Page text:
&#38; &#38;&#38;

! ! ! ! !

We have looked at the use of measures of average and variability in trying to understand quantitative data. Here is another example to consider, above. The chart on the left suggests a preference for ‘yes’ but ‘no’ responses are also quite high, with even more ‘undecided’. If this were the result of asking 48 learners, “have you improved your skills in maths as a result of this lesson?”, what might you conclude from the chart on the left? Would you be more confident if your results looked like the chart on the right – and if so how would you justify this in your ‘conclusion section’?

We&#38;have&#38;looked&#38;at&#38;the&#38;use&#38;of&#38;measures&#38;of&#38;average&#38;and&#38;variability&#38;in&#38;trying&#38;to&#38;understand&#38;quan,ta,ve&#38; data.&#38;&#38;Here&#38;is&#38;another&#38;example&#38;to&#38;consider,&#38;above.&#38;The&#38;chart&#38;on&#38;the&#38;le\&#38;suggests&#38;a&#38;preference&#38;for&#38; ‘yes’&#38;but&#38;‘no’&#38;responses&#38;are&#38;also&#38;quite&#38;high,&#38;with&#38;even&#38;more&#38;‘undecided’.&#38;&#38;If&#38;this&#38;were&#38;the&#38;result&#38;of&#38; asking&#38;48&#38;learners,&#38;“have&#38;you&#38;improved&#38;your&#38;skills&#38;in&#38;maths&#38;as&#38;a&#38;result&#38;of&#38;this&#38;lesson?”,&#38;what&#38;might&#38; you&#38;conclude&#38;from&#38;the&#38;chart&#38;on&#38;the&#38;le\?&#38;&#38;Would&#38;you&#38;be&#38;more&#38;confident&#38;if&#38;your&#38;results&#38;looked&#38;like&#38;the&#38; chart&#38;on&#38;the&#38;right&#38;–&#38;and&#38;if&#38;so&#38;how&#38;would&#38;you&#38;jus,fy&#38;this&#38;in&#38;your&#38;‘conclusion&#38;sec,on’?&#38;&#38;&#38;&#38;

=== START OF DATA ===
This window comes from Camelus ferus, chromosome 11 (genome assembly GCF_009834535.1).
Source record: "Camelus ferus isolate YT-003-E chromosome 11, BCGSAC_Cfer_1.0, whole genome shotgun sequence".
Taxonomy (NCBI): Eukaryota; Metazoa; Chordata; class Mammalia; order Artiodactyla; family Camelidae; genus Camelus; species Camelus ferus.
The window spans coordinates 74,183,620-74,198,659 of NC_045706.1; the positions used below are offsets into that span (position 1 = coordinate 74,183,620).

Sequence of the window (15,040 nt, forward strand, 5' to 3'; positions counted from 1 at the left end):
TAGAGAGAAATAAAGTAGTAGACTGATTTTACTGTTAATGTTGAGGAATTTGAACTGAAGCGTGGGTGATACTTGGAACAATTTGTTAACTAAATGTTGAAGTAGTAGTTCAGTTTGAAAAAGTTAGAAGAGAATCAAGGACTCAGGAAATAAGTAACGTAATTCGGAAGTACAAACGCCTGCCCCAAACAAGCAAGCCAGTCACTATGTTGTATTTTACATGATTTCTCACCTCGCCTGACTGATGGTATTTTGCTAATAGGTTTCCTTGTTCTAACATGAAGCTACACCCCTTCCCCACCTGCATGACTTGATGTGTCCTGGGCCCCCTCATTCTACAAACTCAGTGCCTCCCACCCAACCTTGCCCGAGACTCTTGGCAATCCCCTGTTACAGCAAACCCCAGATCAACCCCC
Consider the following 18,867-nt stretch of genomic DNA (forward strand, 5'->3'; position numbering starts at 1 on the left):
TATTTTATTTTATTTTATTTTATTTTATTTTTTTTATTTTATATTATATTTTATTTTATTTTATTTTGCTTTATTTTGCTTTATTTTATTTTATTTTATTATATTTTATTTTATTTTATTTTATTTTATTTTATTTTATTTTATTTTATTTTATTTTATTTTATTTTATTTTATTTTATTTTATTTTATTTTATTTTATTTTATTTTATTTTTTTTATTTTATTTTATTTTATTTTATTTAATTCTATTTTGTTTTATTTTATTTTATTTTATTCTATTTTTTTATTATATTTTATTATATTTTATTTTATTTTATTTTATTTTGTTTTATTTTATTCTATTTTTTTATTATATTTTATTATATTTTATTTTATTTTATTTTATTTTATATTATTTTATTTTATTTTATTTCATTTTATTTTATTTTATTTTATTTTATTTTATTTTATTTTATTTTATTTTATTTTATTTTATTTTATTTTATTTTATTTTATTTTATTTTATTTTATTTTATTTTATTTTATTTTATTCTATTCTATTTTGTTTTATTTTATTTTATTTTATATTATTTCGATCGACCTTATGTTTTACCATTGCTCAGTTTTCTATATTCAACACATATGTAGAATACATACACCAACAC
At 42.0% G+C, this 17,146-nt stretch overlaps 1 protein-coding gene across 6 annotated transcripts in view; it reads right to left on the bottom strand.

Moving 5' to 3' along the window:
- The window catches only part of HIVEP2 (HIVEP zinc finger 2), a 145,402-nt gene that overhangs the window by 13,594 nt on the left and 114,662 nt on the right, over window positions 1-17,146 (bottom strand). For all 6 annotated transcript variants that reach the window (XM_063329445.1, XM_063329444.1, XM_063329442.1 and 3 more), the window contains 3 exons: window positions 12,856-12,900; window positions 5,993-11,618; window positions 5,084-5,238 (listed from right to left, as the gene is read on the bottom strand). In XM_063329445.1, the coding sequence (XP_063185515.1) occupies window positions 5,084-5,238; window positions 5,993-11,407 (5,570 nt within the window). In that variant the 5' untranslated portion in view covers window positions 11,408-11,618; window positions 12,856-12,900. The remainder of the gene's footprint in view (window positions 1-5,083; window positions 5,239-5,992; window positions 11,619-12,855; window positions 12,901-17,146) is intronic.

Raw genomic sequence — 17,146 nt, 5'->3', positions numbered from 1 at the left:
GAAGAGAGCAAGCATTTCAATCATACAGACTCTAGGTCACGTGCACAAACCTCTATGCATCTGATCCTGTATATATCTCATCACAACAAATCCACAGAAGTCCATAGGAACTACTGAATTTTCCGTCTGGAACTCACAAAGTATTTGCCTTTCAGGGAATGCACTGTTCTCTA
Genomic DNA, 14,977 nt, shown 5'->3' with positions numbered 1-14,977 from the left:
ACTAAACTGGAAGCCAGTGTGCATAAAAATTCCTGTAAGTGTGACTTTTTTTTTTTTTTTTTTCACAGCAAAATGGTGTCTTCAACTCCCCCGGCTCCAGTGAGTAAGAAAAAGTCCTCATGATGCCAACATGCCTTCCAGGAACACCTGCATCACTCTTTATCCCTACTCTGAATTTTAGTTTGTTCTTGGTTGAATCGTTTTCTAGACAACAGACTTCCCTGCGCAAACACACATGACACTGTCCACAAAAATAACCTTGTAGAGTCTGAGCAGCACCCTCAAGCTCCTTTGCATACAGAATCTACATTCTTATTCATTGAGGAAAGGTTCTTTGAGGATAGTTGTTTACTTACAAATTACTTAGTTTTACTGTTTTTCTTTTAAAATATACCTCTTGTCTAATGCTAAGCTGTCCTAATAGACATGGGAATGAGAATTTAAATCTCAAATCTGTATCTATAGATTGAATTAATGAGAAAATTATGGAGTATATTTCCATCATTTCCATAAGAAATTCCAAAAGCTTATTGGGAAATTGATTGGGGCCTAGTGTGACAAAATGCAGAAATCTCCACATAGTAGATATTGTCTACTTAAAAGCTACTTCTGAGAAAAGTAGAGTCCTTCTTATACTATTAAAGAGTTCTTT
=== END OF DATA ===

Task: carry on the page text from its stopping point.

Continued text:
Finally, and to help you in making wise judgements about the outcomes of your research, here are some other questions you should ask yourself when evaluating data and making judgements about it (drawing wisdom out of knowledge). These questions will ‘sharpen your critical senses’ whenever you need to evaluate statistical findings.

1. How large was the sample in the study? In the Version 2 chart, above, would you be more confident in the outcome of the research if the numbers in the vertical axis were in hundreds (e.g. 8=800 learners, not just 8)?

2. Might other things be causing the observed changes in the data? Might learners’ scores have increased because you did something different with them (they were less bored and more engaged) rather than specifically what you did that was different (e.g. trying a specific approach to improving learners’ English skills)?

3. What further research might be necessary to increase your confidence in the results or to clarify potential causal factors?

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